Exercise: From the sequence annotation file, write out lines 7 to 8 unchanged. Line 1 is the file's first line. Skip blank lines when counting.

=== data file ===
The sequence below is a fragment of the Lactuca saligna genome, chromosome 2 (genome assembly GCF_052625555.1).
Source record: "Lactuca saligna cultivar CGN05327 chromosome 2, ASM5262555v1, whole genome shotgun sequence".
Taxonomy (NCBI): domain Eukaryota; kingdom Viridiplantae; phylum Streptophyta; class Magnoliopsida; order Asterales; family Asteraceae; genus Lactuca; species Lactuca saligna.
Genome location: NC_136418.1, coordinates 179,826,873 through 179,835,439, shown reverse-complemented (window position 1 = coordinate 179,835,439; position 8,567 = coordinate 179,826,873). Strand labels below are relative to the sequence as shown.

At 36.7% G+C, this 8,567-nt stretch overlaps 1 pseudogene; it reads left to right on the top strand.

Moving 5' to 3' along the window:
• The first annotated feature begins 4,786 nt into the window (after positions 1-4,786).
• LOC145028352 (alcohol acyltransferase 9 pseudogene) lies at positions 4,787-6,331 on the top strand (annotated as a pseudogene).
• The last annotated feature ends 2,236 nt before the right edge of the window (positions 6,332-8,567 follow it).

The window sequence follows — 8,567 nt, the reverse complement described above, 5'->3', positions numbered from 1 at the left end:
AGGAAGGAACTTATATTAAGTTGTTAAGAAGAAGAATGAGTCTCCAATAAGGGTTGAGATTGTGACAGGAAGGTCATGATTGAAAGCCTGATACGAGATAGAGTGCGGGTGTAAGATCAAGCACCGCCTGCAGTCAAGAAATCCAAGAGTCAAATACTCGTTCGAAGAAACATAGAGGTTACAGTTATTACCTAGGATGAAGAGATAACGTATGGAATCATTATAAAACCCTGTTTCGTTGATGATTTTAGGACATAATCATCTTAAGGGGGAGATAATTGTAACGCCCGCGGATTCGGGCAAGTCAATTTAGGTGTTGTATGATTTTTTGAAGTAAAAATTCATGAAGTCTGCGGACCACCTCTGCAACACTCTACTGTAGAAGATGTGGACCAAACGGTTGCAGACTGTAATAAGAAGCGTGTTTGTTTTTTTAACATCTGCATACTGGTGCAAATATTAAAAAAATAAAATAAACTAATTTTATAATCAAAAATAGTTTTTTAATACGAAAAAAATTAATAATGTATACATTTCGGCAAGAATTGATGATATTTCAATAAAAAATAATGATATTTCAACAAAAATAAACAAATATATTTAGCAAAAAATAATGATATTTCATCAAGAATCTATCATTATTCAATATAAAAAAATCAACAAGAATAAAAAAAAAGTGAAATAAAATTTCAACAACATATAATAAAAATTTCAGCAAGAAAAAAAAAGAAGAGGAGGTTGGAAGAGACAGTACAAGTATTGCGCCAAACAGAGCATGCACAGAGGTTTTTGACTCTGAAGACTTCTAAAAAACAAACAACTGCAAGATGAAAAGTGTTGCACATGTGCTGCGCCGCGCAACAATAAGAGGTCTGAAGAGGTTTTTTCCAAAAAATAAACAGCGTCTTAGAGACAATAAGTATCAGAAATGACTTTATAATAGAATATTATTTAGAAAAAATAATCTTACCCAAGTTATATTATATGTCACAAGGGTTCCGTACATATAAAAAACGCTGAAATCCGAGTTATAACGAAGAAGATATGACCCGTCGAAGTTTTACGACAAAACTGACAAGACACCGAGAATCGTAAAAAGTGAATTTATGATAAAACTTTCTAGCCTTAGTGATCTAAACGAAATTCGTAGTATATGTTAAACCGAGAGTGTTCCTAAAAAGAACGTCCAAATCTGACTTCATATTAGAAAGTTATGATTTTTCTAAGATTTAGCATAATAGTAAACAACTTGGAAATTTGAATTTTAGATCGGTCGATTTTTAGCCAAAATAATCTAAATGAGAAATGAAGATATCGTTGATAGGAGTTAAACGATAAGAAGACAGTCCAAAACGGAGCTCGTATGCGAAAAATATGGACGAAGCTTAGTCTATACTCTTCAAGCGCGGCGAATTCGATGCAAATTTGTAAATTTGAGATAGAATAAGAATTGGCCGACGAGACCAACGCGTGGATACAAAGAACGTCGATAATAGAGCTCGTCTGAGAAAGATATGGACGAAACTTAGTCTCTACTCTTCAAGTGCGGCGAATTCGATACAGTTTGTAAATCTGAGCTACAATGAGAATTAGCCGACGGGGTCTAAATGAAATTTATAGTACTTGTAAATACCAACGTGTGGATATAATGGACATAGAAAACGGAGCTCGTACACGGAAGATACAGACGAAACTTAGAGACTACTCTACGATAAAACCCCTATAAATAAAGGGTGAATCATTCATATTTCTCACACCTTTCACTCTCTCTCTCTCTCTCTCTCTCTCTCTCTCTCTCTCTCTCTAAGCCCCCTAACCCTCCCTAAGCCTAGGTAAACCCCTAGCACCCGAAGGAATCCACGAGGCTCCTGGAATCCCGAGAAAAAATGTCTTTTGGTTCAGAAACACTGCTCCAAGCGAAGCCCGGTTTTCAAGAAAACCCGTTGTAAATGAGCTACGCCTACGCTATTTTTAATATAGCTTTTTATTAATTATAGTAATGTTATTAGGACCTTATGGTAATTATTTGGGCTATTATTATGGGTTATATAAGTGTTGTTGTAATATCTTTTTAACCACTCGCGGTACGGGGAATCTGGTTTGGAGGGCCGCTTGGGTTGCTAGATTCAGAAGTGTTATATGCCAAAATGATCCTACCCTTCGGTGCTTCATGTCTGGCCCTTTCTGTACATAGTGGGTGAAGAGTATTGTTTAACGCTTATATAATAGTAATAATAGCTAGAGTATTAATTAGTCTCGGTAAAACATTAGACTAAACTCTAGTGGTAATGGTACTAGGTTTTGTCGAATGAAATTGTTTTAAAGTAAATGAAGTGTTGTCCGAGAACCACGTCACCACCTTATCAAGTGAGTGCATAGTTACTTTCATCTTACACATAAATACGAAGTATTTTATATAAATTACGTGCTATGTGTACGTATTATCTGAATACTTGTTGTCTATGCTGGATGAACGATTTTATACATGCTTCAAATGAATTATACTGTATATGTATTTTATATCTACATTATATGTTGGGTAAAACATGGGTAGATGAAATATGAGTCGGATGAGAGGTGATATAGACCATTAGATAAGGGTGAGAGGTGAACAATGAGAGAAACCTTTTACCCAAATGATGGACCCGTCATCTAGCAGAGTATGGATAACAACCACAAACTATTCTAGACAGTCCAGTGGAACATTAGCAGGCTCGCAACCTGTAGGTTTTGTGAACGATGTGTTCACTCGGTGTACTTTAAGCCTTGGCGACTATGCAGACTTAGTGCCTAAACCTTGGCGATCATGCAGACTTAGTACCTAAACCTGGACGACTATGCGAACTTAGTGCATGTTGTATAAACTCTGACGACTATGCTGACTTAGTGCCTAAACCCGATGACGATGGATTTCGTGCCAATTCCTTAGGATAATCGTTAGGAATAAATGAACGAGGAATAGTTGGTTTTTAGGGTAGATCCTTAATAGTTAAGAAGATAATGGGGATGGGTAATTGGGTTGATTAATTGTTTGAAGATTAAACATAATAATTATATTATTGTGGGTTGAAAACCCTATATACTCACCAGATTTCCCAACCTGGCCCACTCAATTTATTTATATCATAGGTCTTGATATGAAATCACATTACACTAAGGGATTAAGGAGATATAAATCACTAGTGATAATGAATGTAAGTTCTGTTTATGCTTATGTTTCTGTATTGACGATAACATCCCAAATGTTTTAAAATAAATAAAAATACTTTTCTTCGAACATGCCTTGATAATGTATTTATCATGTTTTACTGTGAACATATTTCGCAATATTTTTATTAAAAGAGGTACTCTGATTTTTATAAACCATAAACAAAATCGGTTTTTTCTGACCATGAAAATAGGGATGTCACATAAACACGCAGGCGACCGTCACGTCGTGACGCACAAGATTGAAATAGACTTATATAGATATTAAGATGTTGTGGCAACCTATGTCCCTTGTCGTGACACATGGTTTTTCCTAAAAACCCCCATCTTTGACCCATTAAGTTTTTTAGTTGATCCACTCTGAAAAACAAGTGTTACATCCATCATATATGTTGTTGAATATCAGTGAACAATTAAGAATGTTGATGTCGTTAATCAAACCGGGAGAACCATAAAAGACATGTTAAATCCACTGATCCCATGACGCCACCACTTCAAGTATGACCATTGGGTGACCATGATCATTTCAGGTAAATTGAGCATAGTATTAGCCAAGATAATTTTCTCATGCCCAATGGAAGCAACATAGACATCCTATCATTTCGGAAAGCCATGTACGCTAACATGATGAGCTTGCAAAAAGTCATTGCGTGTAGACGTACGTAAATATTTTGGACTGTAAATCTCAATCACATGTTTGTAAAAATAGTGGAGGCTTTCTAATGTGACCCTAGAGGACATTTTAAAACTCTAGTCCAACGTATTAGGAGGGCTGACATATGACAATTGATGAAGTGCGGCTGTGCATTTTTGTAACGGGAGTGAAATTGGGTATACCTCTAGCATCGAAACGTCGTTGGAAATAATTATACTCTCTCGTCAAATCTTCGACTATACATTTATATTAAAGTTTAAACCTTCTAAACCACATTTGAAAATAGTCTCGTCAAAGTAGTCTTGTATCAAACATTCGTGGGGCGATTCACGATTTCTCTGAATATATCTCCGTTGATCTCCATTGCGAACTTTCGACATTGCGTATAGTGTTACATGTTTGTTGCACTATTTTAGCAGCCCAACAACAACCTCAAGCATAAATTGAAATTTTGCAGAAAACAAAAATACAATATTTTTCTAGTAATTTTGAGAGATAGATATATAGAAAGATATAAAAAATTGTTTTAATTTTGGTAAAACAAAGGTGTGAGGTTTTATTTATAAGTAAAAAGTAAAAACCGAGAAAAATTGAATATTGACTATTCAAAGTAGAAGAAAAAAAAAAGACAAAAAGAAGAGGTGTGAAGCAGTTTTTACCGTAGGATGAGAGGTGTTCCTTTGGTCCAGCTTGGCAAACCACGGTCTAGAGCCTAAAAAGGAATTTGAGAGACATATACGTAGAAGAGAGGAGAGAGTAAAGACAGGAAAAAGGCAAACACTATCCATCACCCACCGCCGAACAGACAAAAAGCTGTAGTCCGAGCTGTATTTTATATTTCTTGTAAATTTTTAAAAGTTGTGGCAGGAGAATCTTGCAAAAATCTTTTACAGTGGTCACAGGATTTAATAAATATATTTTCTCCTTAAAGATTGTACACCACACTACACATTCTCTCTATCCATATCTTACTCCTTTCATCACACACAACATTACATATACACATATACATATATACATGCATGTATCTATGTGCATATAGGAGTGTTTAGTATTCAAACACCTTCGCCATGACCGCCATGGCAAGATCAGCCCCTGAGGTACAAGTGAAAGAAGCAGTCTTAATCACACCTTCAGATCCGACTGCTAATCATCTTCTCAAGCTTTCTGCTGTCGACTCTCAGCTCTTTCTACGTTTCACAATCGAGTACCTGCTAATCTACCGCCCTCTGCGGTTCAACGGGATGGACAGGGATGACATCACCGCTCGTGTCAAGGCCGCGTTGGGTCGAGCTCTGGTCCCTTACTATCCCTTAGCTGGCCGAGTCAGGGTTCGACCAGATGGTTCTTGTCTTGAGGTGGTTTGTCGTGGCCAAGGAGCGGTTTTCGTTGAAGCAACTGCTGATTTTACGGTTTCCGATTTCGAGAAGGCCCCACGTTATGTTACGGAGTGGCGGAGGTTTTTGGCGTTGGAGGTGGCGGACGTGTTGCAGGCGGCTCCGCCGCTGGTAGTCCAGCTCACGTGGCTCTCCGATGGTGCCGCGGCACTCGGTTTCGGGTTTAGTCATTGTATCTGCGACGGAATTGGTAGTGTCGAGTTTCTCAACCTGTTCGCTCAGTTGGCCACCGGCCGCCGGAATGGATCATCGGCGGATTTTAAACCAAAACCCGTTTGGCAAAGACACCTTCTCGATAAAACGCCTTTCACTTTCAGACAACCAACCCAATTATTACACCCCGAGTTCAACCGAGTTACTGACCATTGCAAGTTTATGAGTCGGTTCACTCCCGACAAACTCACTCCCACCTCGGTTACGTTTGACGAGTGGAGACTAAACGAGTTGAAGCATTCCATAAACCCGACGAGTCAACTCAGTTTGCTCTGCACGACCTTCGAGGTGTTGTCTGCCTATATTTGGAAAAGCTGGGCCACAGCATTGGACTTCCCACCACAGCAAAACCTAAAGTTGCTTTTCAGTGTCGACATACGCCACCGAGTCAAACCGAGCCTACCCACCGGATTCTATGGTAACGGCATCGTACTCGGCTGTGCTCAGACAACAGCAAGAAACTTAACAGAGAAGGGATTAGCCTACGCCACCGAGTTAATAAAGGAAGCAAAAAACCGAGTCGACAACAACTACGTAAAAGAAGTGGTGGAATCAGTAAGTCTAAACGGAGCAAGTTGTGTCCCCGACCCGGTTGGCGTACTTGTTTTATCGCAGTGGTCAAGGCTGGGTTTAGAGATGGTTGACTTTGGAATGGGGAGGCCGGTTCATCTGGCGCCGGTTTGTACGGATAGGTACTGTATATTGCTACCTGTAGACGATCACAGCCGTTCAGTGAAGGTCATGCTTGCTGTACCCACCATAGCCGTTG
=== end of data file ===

• The first annotated feature begins 4,786 nt into the window (after positions 1-4,786).
• LOC145028352 (alcohol acyltransferase 9 pseudogene) lies at positions 4,787-6,331 on the top strand (annotated as a pseudogene).